Looking Back at August
The second quarter growth rate for our gross national product was reported at 4.3%. This and other indicators imply that our economy is growing, our labor market is strong and wages have risen slightly. Despite some “noise” about jitters, the economy is growing and consumer spending and sentiment are very strong.
While trade talks with Mexico have been positive, we have made little progress with Canada and China. If the trade talks continue to stall, it could slow our economy slightly by raising prices on tariff goods.
September can be one of the most volatile months for stock market movement. Even though the economy is very strong, there are slight indicators that suggest we could have a near-term pullback. As the market reaches new highs, many traders tend to sell and move the market, so volatility in September could be a reality.
More than likely, there will be another 0.25% rate hike in September. The Federal Reserve Bank believes that the economy is strong and inflation is on track, so they will probably continue to slowly raise rates.
As the stimulus from tax cuts are fully implemented, the initial benefits are likely to fade over the coming quarters. This may prompt companies to adjust expectations. However, we expect that the GDP will remain at good levels.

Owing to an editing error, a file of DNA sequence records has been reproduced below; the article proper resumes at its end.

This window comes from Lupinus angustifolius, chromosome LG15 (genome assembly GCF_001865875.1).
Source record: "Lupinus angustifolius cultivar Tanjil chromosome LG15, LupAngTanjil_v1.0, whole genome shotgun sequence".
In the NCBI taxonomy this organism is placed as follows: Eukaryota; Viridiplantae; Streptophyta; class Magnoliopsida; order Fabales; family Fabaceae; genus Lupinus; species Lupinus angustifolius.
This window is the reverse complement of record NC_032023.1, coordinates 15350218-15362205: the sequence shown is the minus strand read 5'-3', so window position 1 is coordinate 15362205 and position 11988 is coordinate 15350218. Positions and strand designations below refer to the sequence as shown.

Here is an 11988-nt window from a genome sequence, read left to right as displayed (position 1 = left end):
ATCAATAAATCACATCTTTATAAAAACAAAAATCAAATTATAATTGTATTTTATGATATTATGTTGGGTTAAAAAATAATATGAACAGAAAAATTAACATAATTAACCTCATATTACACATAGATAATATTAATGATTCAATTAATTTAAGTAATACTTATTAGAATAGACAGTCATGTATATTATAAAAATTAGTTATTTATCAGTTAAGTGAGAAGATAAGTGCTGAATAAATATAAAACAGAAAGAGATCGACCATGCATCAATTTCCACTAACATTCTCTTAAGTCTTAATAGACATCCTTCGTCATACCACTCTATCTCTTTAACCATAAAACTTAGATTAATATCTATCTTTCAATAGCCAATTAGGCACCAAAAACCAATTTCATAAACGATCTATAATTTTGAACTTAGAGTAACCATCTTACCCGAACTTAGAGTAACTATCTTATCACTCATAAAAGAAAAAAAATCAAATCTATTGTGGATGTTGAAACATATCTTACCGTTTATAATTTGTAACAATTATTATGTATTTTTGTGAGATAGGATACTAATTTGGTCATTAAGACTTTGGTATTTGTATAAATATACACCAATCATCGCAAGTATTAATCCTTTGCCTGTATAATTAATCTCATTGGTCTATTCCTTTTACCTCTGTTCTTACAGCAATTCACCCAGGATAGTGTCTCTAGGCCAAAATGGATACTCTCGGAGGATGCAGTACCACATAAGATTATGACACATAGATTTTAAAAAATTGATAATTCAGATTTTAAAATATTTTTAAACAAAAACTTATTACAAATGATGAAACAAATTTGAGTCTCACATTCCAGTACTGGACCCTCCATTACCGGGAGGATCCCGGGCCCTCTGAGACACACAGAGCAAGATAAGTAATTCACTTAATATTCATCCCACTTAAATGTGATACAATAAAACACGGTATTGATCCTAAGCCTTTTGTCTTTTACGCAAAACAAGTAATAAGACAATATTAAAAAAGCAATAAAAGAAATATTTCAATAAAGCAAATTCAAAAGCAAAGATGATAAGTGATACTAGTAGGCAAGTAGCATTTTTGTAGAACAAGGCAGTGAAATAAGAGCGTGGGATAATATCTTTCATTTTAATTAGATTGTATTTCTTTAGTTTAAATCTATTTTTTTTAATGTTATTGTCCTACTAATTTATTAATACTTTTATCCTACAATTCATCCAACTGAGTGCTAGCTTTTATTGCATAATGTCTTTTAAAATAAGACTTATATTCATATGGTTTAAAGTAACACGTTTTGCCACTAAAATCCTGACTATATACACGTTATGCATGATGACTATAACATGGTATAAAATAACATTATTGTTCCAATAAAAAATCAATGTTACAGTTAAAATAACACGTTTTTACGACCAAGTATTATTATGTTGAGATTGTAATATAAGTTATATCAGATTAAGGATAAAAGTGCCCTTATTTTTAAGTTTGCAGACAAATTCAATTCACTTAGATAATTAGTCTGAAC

We are keeping our eye on events that may influence the market, such as tariffs and short-term interest rates hikes. Another potential influence on the market is mutual fund managers.
After Labor Day, many investors take a closer look at their portfolios and make changes they feel are warranted. The market could be volatile as adjustments are made.
Over 48% of US mutual funds close their books between late October and December. Managers sell stocks with large losses to avoid reporting them on their year-end report to shareholders. This causes downward pressure on stocks trading within their portfolio(s) that are at or near 52-week lows. Once the selling subsides, these stocks have historically experienced a price reversal. (When Funds Clear Out: A Fiscal Year-End Stock Screen, Thomas Smicklas, Seeking Alpha November 6, 2008)
As investors, not traders, we need to look further into the fall and the end of the year. We still believe that our allocations should tilt away from bonds and some emerging markets. We will continue to closely monitor economic developments along with global events that affect the market.
If you have any questions, please contact us.